It seems that New Decade Production is now claiming that the sounds were not the beginning of the end but the result of a musical instrument known as a waterphone and to prove it they made a video showing how the sounds were made and projected.
Here’s the latests from examiner.com:
The source of the strange UFO sounds has been located: It’s not what you expect
On January 22, 2012, the mystery of the strange UFO sounds being recorded across the globe was finally solved. The low creaking, groaning and metallic sounds weren’t caused by UFOs, the Apocalypse or aliens. The sounds were caused by someone projecting the sound of a musical instrument called a waterphone. This strange instrument was invented in the late 1960s and based on the Tibetan Water Drum. It was created by a man named Richard Waters who still produces and sells them today on his website, Waterphone.com.
New Decade Production broke the news that the strange UFO sounds were most likely the result of someone playing low tones on the unusual instrument:
“Listen to the larger strings on this that are the lower frequency ones. I think we may have our culprit. Project blue beam in action: guys projecting recorded sounds from the waterphone, or this is a hoax. I have tested the two sounds together and they are the same for sure. I am a light worker not a debunker but we must find out the culprit for sure. I do wish it was the earth moving for ascension or our brother calling us, but no.”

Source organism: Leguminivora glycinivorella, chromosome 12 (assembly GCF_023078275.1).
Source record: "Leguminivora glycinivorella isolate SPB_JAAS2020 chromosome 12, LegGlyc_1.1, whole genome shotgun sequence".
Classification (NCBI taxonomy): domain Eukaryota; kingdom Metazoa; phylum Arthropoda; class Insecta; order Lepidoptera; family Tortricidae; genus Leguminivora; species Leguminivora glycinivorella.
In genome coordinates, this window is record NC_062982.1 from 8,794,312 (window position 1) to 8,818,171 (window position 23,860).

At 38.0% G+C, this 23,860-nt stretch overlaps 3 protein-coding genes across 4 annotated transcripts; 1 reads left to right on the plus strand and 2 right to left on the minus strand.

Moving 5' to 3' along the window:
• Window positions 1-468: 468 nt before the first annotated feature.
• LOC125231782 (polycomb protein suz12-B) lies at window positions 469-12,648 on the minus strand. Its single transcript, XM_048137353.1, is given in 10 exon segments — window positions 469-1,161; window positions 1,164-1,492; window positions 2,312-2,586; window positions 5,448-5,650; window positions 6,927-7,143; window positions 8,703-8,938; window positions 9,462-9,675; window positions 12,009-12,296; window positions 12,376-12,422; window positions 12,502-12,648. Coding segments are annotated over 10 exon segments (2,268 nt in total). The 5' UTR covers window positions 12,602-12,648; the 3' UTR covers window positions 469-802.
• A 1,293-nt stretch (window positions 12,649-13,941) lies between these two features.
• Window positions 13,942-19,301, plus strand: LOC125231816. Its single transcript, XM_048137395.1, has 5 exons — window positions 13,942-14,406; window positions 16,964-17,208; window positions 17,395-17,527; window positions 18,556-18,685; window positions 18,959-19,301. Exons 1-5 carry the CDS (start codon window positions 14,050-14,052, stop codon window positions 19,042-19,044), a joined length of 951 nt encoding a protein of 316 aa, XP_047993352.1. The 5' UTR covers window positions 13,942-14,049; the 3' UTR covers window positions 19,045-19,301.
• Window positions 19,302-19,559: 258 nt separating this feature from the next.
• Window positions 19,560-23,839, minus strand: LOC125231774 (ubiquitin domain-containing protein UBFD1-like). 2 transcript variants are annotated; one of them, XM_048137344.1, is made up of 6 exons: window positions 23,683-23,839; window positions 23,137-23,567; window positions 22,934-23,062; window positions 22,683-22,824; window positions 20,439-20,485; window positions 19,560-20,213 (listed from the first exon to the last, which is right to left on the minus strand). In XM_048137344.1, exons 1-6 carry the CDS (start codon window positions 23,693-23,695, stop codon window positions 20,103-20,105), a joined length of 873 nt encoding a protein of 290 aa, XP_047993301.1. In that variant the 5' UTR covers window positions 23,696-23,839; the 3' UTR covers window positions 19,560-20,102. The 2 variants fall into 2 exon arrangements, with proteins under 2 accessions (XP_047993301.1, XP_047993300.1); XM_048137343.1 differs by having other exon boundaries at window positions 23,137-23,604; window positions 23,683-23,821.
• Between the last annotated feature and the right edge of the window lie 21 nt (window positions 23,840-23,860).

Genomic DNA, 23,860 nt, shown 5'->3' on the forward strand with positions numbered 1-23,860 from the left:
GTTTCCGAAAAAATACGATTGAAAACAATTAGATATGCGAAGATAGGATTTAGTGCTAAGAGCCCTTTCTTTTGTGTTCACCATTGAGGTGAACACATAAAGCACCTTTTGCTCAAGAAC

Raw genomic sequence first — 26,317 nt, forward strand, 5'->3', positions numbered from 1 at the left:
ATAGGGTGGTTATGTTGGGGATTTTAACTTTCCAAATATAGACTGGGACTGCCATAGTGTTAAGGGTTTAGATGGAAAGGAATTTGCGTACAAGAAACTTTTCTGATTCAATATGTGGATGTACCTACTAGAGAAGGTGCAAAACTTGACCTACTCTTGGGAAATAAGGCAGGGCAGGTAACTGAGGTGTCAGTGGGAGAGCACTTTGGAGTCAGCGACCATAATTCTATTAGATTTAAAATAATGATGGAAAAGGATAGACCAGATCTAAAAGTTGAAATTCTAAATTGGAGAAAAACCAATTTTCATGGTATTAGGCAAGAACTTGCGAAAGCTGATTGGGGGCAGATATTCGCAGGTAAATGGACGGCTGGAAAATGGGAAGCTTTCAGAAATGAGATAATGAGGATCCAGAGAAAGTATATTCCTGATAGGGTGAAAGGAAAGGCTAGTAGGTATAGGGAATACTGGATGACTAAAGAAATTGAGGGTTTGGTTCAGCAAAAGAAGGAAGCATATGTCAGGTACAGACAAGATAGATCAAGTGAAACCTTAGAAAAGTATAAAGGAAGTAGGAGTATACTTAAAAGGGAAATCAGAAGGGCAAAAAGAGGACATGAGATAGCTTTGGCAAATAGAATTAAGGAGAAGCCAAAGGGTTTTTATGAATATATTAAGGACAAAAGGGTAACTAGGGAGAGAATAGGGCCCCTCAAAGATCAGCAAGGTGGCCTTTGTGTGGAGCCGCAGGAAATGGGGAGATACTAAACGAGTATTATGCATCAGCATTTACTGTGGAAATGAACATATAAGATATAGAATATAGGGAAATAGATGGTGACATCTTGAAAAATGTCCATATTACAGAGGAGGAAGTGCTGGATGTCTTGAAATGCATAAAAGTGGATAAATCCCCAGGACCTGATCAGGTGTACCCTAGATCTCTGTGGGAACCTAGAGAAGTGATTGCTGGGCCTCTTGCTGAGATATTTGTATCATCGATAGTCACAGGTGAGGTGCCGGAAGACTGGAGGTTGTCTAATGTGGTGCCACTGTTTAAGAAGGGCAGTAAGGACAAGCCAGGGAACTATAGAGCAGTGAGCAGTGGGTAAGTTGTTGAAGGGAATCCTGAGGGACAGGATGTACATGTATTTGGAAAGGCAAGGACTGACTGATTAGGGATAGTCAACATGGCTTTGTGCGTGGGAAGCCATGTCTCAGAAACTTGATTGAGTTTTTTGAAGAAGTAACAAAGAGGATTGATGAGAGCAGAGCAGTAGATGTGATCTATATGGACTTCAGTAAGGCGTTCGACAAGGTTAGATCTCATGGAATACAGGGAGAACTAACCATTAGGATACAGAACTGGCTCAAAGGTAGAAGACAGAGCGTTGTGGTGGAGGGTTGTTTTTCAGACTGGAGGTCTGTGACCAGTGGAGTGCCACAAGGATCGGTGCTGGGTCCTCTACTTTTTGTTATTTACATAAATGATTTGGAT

The man behind New Decade Production released a video demonstrating his findings. In it, he plays a waterphone and produces the exact same tones found in most of the strange UFO sounds videos. He also demonstrates a variety of other sounds created by the waterphone. Although many of those sounds have not been used in UFO videos, pay close attention to the lower tones. They are absolutely the same.
For your convenience, when you launch the video on the left side of this page, you will be able to watch a bonus video containing some of the UFO sounds reported in 2011. Try to spot the similarities between those strange sounds and the tones of the waterphone.
Could it be that this is in fact the culprit? Many here and on other sites have called it all a hoax and have passed along suggestions. Now it would seem that there’s a strong possibility that the naysayers were right all along.
What still bothers me is the multiple locations and the odds of it being orchestrated by one group. Is this guy, Richard Waters trying to “drum” up some viral marketing attention to sell more of his waterphones?
As soon as I saw the instrument, I remembered seeing it on TV being played by Waters. It did make some mind bending sounds, that’s for sure.
As usual, I’ll leave it to the readers to compare and decide.
Thanks to examiner.com for the tip off